This might be part of the story, but there are several religious groups outlawed in China, that can openly worship in Taiwan: Falungong, Yiguandao, etc. In China, religious practice is extremely controlled by the government. The situation wasn't that much better in Taiwan during 50 years of Kuomintang rule. The KMT, Japanese, and Qing governments all attempted to restrict religious and political organizations. So, where does this laissez-faire attitude towards religion and politics come from in Taiwan?
Another potential Dutch legacy I have been considering while reading Shorto's book. Were the seeds of Taiwan independence planted during the Dutch period? Recall that during the time that Dutch were in Taiwan, they were fighting their own war of independence with Spain, and one of their battlegrounds was Taiwan:
[Peter Paul] Rubens was elated and went next to visit his countryman, Ambassador Joachimi, in London, hoping to persuade him that now the best hope for a unified Dutch Republic was for the rebel government to seek terms with Spain. But Rubens seriously underestimated the resolve of the northern provinces. Joachimi was as much a rebel as those he served, and told the painter that the only way the provinces would unify would be if those in the south joined in the war. (70)
Of course, there are many factors in the evolution of the Taiwan independence movement, most significantly, peoples' experience during the KMT period; I am merely speculating about the possible subtle sprouts of independence-thinking during the Dutch period.
Or perhaps it is simply as former US diplomat in Taiwan, George H. Kerr, once wrote:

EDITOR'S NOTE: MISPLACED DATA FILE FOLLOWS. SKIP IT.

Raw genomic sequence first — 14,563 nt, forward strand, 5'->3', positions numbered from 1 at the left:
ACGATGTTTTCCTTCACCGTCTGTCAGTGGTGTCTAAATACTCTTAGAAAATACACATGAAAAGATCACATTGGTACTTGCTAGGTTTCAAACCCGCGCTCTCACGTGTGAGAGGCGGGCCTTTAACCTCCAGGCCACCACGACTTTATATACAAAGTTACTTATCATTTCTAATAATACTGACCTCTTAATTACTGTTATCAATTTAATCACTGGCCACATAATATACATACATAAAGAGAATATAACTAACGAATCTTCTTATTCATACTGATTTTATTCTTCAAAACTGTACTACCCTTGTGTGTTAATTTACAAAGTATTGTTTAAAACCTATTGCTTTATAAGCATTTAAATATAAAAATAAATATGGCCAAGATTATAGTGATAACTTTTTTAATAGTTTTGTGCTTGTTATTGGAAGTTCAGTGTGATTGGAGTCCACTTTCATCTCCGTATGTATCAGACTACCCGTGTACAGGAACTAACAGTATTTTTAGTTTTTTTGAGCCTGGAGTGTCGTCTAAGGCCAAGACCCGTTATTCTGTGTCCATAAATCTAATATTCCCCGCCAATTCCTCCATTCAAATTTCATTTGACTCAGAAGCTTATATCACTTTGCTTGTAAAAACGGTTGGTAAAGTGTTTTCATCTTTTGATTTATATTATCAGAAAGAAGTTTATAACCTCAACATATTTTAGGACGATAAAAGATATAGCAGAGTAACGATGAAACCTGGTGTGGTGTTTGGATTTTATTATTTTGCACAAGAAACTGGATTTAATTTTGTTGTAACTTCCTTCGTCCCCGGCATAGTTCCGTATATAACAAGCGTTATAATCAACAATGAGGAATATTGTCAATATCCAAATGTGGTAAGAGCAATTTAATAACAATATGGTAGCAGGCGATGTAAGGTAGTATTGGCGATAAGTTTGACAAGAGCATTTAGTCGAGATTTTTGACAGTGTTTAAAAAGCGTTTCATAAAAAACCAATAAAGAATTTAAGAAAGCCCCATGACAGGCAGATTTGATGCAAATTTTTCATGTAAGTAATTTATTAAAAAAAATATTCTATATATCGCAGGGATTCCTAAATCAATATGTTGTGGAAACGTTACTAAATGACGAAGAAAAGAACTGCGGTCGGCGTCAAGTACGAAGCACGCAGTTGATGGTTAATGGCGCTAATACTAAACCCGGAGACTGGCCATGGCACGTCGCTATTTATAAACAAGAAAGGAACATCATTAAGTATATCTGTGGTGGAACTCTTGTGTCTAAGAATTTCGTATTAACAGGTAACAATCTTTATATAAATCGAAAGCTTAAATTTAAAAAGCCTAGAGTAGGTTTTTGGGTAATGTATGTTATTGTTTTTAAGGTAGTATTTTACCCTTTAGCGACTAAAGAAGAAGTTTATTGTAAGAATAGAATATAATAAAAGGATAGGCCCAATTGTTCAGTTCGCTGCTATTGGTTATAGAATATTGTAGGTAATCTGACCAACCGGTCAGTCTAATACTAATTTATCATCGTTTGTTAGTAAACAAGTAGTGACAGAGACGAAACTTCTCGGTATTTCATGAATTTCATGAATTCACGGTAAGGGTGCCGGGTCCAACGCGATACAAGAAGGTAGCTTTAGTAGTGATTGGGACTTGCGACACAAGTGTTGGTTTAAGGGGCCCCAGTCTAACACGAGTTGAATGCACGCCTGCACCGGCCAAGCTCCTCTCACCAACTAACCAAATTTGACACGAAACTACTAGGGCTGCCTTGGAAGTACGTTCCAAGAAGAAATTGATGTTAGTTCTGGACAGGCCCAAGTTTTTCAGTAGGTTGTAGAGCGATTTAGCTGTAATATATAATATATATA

After the Japanese surrender in 1945, the Formosans, despite the Cairo Declaration, hoped for a guaranteed neutrality under American or international trusteeship. Instead, they were delivered over to another and more oppressive occupation.
Their prosperous society was invaded by a horde of mainland Chinese, often brutal, ignorant, and greedy -- the dregs of the Nationalist army. The new governor, under orders, bled the island dry, ruthlessly and with dispatch.
Yet still the Formosans hoped. American propaganda, promising freedom to all oppressed peoples, and citing the glorious Revolution of 1776, continued to pour in upon them. In February 1947 unarmed Formosans rose en masse to demand reforms in the administration at Taipei. Chiang Kai-shek's answer was a brutal massacre. Thousands died -- first among them were the leaders who had asked for American help. Washington turned a deaf ear, while the Chinese communists rejoiced.
After Chiang's military collapse and retreat to Formosa the situation became even worse. As American emotional commitment to Chiang became more fervent, Formosan hope for American or United Nations intervention or understanding faded and died.
But, if Shorto is correct, then even that American propaganda of which Kerr spoke, was part of the Dutch legacy that became encapsulated in the notion that all humans are created equal and that all people should be free.